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Summary: If your are going to withstand the pressure to conform to the world it is necessary to understand: 1. Who you are 2. Life 3. What is important

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In 1964, Gene Smith published his book entitled When the Cheering Stopped: The Last Years of Woodrow Wilson. It is the story of President Wilson and the events which led up to and followed WWI. Wilson was an international hero at the end of the war, and both in the United States and abroad there was a great spirit of optimism. Most believed that this was the war to end all wars, and that the world had now been made safe for democracy. When Wilson visited Paris he was greeted by cheering crowds wild with enthusiasm. He received the same reception in Italy and England. The book tells the story of a Viennese Red Cross worker who had to tell the children that there would be no Christmas presents that year because of the shortages caused by the war. But the children didn’t believe her because they said President Wilson was coming and he would make everything alright. The cheering lasted about a year, and then began to fade. Old rivalries surfaced in Europe which became more important than peace. Back in the States, President Wilson ran into opposition in the Senate, and his proposal for a League of Nations failed to be ratified. Wilson soon felt the strain and his health began to break. Then he lost the next election. Only a couple of years earlier Wilson was hailed as a new world Messiah, but the glory quickly faded, and he was spurned as a loser. He had experienced both the adulation of an adoring world and rejection by that same world. He came to the end of his days a broken man.

Today we celebrate Palm Sunday when many of the people of Jerusalem greeted Jesus and welcomed him into their city with shouts of praise, placing their garments and palm leaves from the nearby trees in his path. This was a reception usually reserved for kings and generals, but Jesus was hailed in like manner — a glory that soon faded. It is interesting that the tradition of the church is to save the palm leaves from Palm Sunday and burn them at the beginning of Lent the following year, placing their ashes on the foreheads of believers as a sign of penitence — which begins the lenten season of sorrow. It is a sign that the palms of praise soon turn to ashes. This was certainly the case with Jesus. One day he is hailed as Messiah and King. A few days later the crowds are shouting for his crucifixion — and the shouts lead to his ignominious death.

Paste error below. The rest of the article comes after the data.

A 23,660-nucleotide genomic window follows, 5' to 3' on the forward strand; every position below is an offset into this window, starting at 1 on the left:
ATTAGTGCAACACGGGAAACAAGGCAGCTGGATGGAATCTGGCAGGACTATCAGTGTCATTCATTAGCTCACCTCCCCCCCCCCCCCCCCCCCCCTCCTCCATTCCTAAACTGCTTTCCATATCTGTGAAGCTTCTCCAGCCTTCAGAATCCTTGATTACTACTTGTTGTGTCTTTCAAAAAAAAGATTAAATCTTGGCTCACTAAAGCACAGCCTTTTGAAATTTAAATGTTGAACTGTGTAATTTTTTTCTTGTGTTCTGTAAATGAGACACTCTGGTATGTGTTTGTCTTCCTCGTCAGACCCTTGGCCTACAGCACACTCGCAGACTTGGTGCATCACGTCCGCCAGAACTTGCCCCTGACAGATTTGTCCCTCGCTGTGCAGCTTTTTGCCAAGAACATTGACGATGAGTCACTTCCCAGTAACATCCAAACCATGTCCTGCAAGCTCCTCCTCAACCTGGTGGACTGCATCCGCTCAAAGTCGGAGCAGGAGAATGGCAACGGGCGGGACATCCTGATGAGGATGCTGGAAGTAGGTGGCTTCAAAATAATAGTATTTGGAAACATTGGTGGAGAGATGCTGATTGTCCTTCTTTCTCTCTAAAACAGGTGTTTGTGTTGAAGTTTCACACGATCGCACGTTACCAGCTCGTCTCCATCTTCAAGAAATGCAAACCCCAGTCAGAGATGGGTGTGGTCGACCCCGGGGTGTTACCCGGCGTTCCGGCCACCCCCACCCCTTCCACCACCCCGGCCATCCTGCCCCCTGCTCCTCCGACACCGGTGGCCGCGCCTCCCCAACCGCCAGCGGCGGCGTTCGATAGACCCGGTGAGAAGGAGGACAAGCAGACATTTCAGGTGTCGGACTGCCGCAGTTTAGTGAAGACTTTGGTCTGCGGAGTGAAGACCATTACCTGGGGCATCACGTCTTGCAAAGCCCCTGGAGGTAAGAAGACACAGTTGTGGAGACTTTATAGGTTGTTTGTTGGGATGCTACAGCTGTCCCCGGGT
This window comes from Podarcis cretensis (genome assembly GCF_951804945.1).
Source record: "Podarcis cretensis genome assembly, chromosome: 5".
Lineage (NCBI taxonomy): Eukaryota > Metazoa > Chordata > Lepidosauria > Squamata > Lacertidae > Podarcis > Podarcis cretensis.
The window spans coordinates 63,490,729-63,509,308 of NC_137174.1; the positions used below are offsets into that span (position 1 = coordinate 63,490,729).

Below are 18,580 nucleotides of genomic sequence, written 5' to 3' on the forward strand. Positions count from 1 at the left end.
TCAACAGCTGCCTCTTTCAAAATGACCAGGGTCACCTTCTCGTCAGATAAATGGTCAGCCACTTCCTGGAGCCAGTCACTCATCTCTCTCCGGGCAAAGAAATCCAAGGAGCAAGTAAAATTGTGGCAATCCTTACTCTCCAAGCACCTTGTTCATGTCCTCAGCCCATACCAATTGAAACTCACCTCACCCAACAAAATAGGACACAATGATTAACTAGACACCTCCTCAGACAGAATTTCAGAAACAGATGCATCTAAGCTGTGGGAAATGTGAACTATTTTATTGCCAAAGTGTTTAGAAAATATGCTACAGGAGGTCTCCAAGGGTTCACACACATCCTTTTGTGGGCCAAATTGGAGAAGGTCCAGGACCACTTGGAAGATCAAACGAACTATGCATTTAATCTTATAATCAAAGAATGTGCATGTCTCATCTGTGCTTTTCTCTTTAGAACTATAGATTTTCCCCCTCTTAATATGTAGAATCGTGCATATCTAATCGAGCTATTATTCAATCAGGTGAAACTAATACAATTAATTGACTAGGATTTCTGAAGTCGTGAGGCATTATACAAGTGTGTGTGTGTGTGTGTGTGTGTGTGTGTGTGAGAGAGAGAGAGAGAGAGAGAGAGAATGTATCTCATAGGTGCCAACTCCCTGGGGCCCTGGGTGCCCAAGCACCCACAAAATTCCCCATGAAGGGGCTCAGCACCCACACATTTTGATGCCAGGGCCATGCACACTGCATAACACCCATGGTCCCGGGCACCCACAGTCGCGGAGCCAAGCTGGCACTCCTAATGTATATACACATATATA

When Jesus rode into Jerusalem, he was giving the people an opportunity to receive him as the king he was. But not the kind of king they wanted and expected. He would not come riding a great strutting horse as a king or general would do. He would come humbly riding a donkey. Zechariah prophesied of it saying: “Rejoice greatly, O Daughter of Zion Shout, Daughter of Jerusalem See, your king comes to you, righteous and having salvation, gentle and riding on a donkey, on a colt, the foal of a donkey” (Zechariah 9:9). Jesus fulfilled the prophecy of Zechariah. Hosanna was a Hebrew expression meaning, “Save us, we pray ” It eventually became an expression of praise for a person considered to be a kind of savior. The pilgrims from northern Galilee streaming into Jerusalem for the Passover celebration, had been singing the whole way the words of one of the Psalms of Ascent: “O Lord, save us; O Lord, grant us success. Blessed is he who comes in the name of the Lord. From the house of the Lord we bless you” (Psalm 118:25-26). Hopes were high that Jesus would be a hero who would save them from their oppressors. And when he did not do that, they turned on him with a vengeance. The world will always welcome a military deliverer, but they do expect him to deliver.


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